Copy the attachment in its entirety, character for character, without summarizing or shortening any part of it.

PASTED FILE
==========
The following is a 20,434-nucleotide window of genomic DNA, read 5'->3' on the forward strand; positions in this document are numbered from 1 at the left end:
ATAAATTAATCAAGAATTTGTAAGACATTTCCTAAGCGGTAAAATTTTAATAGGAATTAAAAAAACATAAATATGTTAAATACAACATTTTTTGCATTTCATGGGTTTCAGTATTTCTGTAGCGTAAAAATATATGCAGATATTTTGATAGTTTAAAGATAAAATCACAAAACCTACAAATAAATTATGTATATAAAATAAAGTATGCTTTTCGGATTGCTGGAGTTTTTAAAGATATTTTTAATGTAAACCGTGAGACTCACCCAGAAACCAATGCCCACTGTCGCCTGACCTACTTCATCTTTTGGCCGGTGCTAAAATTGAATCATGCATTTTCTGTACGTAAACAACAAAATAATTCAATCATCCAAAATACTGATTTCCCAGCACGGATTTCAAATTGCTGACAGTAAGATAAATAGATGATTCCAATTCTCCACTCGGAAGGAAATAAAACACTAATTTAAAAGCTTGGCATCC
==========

The following is a 20,434-nucleotide window of genomic DNA, read 5'->3' on the forward strand; positions in this document are numbered from 1 at the left end:
ATAAATTAATCAAGAATTTGTAAGACATTTCCTAAGCGGTAAAATTTTAATAGGAATTAAAAAAACATAAATATGTTAAATACAACATTTTTTGCATTTCATGGGTTTCAGTATTTCTGTAGCGTAAAAATATATGCAGATATTTTGATAGTTTAAAGATAAAATCACAAAACCTACAAATAAATTATGTATATAAAATAAAGTATGCTTTTCGGATTGCTGGAGTTTTTAAAGATATTTTTAATGTAAACCGTGAGACTCACCCAGAAACCAATGCCCACTGTCGCCTGACCTACTTCATCTTTTGGCCGGTGCTAAAATTGAATCATGCATTTTCTGTACGTAAACAACAAAATAATTCAATCATCCAAAATACTGATTTCCCAGCACGGATTTCAAATTGCTGACAGTAAGATAAATAGATGATTCCAATTCTCCACTCGGAAGGAAATAAAACACTAATTTAAAAGCTTGGCATCC